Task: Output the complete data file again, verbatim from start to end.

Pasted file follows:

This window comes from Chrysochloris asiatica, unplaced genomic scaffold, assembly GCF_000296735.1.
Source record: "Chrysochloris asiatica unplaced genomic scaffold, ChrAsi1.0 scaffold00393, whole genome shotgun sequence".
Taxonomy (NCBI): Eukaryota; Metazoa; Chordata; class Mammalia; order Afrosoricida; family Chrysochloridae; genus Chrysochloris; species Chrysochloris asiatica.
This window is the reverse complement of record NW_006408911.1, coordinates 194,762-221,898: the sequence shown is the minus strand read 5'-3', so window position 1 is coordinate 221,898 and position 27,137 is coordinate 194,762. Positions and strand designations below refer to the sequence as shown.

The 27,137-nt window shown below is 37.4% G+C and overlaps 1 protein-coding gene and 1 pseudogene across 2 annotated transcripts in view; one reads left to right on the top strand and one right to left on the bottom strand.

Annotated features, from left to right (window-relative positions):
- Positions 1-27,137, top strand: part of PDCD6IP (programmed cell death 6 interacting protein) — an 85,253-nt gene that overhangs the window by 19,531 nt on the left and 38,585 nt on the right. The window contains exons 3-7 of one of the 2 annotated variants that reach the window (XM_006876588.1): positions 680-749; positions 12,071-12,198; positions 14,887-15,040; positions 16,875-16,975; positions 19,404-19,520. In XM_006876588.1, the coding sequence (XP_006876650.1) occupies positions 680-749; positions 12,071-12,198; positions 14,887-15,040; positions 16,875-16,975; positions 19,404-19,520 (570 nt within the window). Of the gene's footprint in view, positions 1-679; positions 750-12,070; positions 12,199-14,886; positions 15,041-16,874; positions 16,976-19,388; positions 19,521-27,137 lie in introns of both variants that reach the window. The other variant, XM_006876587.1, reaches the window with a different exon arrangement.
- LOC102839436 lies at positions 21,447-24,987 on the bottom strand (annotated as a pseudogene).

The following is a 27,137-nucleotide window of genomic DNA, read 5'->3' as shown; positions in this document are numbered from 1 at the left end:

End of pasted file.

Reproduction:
This window comes from Chrysochloris asiatica, unplaced genomic scaffold, assembly GCF_000296735.1.
Source record: "Chrysochloris asiatica unplaced genomic scaffold, ChrAsi1.0 scaffold00393, whole genome shotgun sequence".
Taxonomy (NCBI): Eukaryota; Metazoa; Chordata; class Mammalia; order Afrosoricida; family Chrysochloridae; genus Chrysochloris; species Chrysochloris asiatica.
This window is the reverse complement of record NW_006408911.1, coordinates 194,762-221,898: the sequence shown is the minus strand read 5'-3', so window position 1 is coordinate 221,898 and position 27,137 is coordinate 194,762. Positions and strand designations below refer to the sequence as shown.

The 27,137-nt window shown below is 37.4% G+C and overlaps 1 protein-coding gene and 1 pseudogene across 2 annotated transcripts in view; one reads left to right on the top strand and one right to left on the bottom strand.

Annotated features, from left to right (window-relative positions):
- Positions 1-27,137, top strand: part of PDCD6IP (programmed cell death 6 interacting protein) — an 85,253-nt gene that overhangs the window by 19,531 nt on the left and 38,585 nt on the right. The window contains exons 3-7 of one of the 2 annotated variants that reach the window (XM_006876588.1): positions 680-749; positions 12,071-12,198; positions 14,887-15,040; positions 16,875-16,975; positions 19,404-19,520. In XM_006876588.1, the coding sequence (XP_006876650.1) occupies positions 680-749; positions 12,071-12,198; positions 14,887-15,040; positions 16,875-16,975; positions 19,404-19,520 (570 nt within the window). Of the gene's footprint in view, positions 1-679; positions 750-12,070; positions 12,199-14,886; positions 15,041-16,874; positions 16,976-19,388; positions 19,521-27,137 lie in introns of both variants that reach the window. The other variant, XM_006876587.1, reaches the window with a different exon arrangement.
- LOC102839436 lies at positions 21,447-24,987 on the bottom strand (annotated as a pseudogene).

The following is a 27,137-nucleotide window of genomic DNA, read 5'->3' as shown; positions in this document are numbered from 1 at the left end: